Nursing students at the Jersey College School of Nursing – Jacksonville will soon have a better understanding of maternal and child health issues in the community as part of a partnership between the Northeast Florida Healthy Start Coalition and Jersey College.
A community-based clinical experience will be incorporated into a required Jersey College course in maternal and newborn nursing in which content related to social determinants of health, the life course perspective, collective impact, health equity, toxic stress, cultural competence and nursing leadership will be provided to senior nursing students. The community-based clinical experience will be held at the Magnolia Project and the Magnolia Project OASIS, an AGAPE Community Health Center and facilitated by experienced maternal child health nurse educators and interdisciplinary staff.
Alex Tarabochia, a summer intern with the Coalition and 2014-15 National Health Corps Florida Americorps member who served at the Magnolia Project, conducted the original research that laid out the foundation for the community-based experience. And with the help of Faye Johnson, executive director of the Coalition; Joy Burgess, associate dean of nursing at Jersey College and a Healthy Start Coalition Board member; and many other health care professionals, the curriculum grew into a 28-hour clinical practicum.
“What’s interesting about this course is that the students can relate directly to what they will be learning,” Joy Burgess said. “Many of our nursing students are impacted by toxic stress and live in communities affected by limited resources and health disparities. I think that the scenario in the community-based clinical experience is going to get their attention and entice them to want to learn and pay attention.”
The community-based clinical experience is broken up into four sections:
- Session I: Describes the life course perspective and the social determinants of health and applies those concepts to the practice of maternal child health nursing.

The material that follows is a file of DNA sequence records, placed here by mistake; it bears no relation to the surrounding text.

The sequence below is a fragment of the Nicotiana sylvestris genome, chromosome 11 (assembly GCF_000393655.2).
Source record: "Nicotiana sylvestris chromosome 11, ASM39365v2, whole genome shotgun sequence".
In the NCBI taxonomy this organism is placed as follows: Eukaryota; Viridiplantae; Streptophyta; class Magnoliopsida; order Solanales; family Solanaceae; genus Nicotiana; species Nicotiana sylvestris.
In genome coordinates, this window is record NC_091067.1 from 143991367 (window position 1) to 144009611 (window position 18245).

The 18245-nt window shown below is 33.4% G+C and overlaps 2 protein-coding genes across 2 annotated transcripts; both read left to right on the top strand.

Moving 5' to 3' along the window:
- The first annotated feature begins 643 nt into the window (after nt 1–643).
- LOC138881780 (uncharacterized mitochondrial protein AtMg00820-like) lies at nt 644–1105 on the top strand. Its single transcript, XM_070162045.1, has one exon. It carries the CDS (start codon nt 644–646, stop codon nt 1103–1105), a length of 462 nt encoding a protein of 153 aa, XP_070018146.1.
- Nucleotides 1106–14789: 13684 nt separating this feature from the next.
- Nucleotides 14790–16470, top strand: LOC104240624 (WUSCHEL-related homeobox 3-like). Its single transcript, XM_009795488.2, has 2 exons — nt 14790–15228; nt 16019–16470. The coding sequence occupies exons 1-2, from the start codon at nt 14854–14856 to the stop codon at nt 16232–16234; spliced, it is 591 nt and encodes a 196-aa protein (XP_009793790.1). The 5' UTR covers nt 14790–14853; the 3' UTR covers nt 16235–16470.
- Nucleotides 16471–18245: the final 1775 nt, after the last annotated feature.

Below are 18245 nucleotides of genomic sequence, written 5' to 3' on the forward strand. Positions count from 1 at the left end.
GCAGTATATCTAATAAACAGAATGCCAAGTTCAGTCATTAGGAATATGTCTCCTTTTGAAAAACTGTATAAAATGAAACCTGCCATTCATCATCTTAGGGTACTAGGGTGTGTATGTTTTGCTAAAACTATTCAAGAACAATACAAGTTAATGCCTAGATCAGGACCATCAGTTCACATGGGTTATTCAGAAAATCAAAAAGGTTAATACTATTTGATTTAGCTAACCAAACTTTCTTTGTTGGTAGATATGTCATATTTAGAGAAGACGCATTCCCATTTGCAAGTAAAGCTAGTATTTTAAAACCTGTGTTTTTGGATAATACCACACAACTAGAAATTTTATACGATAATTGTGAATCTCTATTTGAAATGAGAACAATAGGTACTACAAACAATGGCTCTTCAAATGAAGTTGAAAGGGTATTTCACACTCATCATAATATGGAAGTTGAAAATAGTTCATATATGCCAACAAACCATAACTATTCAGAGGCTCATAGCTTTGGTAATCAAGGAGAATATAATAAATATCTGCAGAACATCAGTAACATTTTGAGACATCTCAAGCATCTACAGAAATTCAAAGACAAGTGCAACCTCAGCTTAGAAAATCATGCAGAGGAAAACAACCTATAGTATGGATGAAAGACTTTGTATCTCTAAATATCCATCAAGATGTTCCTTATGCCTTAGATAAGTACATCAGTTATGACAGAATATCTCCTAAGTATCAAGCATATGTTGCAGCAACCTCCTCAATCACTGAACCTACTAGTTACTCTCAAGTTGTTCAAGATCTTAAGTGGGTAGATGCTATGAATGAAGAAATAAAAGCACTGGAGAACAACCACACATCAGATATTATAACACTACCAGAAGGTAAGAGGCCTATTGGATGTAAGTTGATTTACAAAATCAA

- Session II: Describes the concepts of collective impact and nursing leadership and applies those concepts to a clinical scenario about a high-risk maternity client.
- Session III: Describes the concept of toxic stress and unsafe client practices that warrant nursing education skills. Students will learn about safe sleep, breast feeding and mandated reporting.
- Session IV: Allows the students to review the impact that racism, life course theory, social determinants of health and toxic stress have on racial disparities in birth outcomes and infant mortality in Northeast Florida. It will also help students better understand the role of Maternal Child Health nurses in promoting positive birth outcomes in childbearing families.
After looking at the statistics of infant mortality and the factors that play a huge role in it, the administration at Jersey College quickly supported this important community-academic partnership and the new community-based clinical experience.
“When Joy (Burgess) first talked me to about infant mortality, I said ‘no way!’ There was no way that many babies were dying in Duval County. But after meeting with Faye (Johnson) and many other players, I saw that it was a reality, and how important this experience is going to be for our students.”
The community-based clinical experience is set to be pilot from February through May 2017. Evaluation methods will be explored and implemented to determine the impact of this experience on student education at Jersey College and the role that nursing students can play to promote the health and wellbeing of child bearing families in Northeast Florida.